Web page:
Printing & Reprographics

Copyright FAQs


Does the University of California have an official copyright policy?

UC Systemwide does have an official copyright policy, which is BUS-53. You can find it at this link: http://www.ucop.edu/ucophome/policies/bfb/bus53.html

Scenario A:

An instructor wants a copy of one page of a book copied, it's last minute, but they feel that their class would benefit by having a copy of this.

Does it depend on the quantity of pages in the book?

Would this answer change if it was a page out of a magazine article?

This would probably be fine under the Fair Use clause, since it is spontaneaous and under 5 pages for a book. For a magazine you can usually copy one article or less, provided it is also less than 5 pages.

Scenario B: 

An instructor makes a small number of copies out of a book for distribution in a class on another machine outside of the copy center. What is the campus policy for instructors making copies in their departments or outside sources?

In this case the professor is violating copyright law, even though they aren't directly using the copy center. The chance of them being caught is miniscule, but the UC Systemwide BUS-53 policy states that the professor is personally liable for any copyright infringement if they should get caught.

Scenario C: 

We diligently obtain copyright approval for all materials that come over our counter for reproduction and distribution to classes, but in the case of a student copying pages out of a textbook, do we still file for copyright approval since they are using those materials for themselves?

The Fair Use portion of the Copyright law does allow for a teacher or student to make one personal copy for themselves. If they are making more than one copy for their fellow students, then that would be a violation of Copyright law.

Scenario D: 

An instructor may just have copied a few pages or an article that we are unaware of. What is the policy for instructors on campus in regards to copied material that they bring themselves to class?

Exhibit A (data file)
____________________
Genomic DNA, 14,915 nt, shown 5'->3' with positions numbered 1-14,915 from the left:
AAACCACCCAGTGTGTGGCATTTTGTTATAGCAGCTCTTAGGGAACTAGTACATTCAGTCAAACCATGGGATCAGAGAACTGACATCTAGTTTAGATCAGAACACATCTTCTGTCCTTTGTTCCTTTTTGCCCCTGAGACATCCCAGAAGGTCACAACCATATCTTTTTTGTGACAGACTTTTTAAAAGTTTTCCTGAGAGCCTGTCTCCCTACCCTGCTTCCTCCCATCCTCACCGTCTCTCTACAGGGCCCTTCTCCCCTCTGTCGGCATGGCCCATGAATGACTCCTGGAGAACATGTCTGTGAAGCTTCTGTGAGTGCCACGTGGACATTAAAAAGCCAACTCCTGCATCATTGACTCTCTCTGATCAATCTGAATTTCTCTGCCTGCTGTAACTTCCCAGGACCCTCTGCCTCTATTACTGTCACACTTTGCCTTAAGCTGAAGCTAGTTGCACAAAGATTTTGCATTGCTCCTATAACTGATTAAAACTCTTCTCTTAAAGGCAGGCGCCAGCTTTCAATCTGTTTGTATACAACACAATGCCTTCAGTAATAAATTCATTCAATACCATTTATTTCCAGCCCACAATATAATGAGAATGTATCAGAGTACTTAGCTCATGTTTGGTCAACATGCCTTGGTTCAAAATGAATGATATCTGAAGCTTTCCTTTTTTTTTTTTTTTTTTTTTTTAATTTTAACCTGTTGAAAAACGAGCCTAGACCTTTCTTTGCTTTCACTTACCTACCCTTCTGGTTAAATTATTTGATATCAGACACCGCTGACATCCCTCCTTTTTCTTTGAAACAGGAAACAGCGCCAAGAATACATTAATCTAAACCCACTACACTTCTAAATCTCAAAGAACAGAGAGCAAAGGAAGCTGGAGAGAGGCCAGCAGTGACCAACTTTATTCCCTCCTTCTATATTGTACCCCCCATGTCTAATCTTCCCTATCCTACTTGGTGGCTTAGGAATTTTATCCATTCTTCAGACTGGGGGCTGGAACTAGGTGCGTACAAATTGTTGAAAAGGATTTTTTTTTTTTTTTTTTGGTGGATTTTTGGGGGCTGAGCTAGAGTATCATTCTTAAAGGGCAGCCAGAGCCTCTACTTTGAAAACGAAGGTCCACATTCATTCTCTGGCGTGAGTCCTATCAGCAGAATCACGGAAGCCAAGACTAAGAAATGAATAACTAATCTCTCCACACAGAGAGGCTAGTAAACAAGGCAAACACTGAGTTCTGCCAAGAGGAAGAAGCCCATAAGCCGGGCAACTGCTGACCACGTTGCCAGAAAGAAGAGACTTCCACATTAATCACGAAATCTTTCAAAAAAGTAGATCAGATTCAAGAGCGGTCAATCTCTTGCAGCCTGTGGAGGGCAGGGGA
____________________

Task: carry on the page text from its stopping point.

If the professor made a spontaneous decision to produce just a few pages from a book or journal and if they are not selling the copies, then this probably qualifies under Fair Use.

Scenario E:

If the instructor is using less than this amount, may we copy it without obtaining copyright approval? What is the definition of Fair Use for educational purposes?

In the past your department has advised us that this is 10% of the materials. If our department staff said you could reproduce 10% of a book or journal, then that is wrong. Fair Use states: It must be a spontaneous decision (this disqualifies almost all course packs) You are copying less than 5 pages from a book or journal The copied material is for one-time use only and not used for other quarters No more than one short poem, article, story or essay from the same author The original copyright notice must appear on the reprinted work You cannot charge the students for more than the cost of photocopying.

Scenario F:

The statement "Reprinted with permission of (copyright holder name here)" is only used in cases of publication, not in the case of a reader or handed out materials, correct?

In the case of a reader, we are paying for copyright use and not getting the material for free and are charging a fee to recover this expense.

Do we need to stamp all readers with the permission statement?

Same question but on class handouts that we have obtained copyright permission but are providing to the students at no cost?

Basically this is correct --you don't have to say on the cover of a reader "Reprinted with permission of...." However, EACH article in a reader is supposed to have the original copyright notice appearing on it.

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Printing & Reprographics
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E-mail: printingrequest@ucr.edu